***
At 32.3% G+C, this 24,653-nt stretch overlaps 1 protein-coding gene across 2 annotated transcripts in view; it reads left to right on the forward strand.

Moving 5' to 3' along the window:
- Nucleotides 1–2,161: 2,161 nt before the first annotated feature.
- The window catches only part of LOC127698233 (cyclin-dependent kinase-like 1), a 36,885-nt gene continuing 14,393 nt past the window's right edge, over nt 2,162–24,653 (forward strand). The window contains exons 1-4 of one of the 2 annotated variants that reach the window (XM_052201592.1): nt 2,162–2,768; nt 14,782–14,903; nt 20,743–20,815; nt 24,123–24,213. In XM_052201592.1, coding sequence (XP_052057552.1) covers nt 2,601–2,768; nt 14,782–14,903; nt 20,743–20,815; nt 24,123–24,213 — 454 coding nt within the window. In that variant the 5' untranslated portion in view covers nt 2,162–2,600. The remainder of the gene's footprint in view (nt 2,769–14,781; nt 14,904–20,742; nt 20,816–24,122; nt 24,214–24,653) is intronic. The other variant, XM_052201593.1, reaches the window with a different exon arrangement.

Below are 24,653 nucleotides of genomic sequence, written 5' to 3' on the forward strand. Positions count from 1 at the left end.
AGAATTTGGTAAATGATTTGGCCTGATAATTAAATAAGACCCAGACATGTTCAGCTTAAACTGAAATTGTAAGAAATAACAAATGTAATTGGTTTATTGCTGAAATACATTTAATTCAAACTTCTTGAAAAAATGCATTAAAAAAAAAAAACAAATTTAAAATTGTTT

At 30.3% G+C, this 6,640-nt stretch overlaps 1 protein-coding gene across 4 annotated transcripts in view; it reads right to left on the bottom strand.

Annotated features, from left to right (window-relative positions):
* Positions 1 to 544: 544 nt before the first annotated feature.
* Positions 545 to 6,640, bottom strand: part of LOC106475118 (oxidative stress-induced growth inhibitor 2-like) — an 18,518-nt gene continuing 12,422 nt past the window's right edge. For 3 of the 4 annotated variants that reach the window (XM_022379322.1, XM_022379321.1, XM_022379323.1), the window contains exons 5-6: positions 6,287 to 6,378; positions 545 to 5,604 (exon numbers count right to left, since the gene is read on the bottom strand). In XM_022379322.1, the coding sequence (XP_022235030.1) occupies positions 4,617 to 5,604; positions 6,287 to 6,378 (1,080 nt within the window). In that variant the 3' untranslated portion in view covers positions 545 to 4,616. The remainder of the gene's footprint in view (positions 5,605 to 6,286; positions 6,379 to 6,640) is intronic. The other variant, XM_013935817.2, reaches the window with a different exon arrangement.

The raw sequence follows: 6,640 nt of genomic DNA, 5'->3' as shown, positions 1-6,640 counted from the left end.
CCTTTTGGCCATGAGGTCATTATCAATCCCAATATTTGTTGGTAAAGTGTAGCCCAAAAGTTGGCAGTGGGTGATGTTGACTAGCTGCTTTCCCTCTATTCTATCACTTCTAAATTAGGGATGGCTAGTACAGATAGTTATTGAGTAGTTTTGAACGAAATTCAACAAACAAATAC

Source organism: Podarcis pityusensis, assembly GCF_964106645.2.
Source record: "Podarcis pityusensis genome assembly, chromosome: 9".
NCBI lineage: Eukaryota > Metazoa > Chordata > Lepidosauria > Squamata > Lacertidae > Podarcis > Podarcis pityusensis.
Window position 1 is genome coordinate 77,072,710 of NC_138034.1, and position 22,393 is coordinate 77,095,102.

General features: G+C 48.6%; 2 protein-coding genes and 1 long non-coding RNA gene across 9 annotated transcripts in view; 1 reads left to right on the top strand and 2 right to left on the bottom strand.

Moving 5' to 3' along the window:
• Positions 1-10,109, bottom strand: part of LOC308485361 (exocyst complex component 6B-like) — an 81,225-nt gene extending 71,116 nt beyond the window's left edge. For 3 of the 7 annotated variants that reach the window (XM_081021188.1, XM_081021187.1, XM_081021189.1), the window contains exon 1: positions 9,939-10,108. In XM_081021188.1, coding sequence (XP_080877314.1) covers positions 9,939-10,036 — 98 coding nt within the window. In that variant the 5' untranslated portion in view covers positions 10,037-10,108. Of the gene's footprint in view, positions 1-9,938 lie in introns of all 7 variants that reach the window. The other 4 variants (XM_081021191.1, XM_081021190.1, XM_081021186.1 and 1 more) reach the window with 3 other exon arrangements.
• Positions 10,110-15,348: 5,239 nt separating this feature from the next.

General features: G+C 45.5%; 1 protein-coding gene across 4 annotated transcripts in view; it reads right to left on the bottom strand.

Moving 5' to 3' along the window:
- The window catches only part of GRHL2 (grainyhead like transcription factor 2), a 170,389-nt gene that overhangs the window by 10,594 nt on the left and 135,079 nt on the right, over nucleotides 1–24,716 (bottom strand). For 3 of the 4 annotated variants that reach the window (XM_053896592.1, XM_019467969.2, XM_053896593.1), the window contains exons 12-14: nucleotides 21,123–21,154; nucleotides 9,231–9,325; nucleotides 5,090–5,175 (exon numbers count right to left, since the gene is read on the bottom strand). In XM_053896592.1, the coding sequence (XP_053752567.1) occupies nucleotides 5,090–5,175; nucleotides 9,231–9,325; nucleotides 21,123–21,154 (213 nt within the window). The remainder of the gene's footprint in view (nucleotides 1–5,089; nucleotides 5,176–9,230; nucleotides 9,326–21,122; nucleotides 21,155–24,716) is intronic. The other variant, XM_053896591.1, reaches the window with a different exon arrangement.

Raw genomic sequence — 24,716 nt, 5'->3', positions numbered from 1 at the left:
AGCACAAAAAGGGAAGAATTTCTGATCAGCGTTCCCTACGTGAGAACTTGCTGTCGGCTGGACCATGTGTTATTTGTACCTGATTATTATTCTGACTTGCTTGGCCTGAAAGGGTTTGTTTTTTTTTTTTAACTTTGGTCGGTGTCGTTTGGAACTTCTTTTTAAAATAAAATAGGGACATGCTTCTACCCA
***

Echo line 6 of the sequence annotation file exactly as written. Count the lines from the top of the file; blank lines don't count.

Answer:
AGAATTTGGTAAATGATTTGGCCTGATAATTAAATAAGACCCAGACATGTTCAGCTTAAACTGAAATTGTAAGAAATAACAAATGTAATTGGTTTATTGCTGAAATACATTTAATTCAAACTTCTTGAAAAAATGCATTAAAAAAAAAAAACAAATTTAAAATTGTTT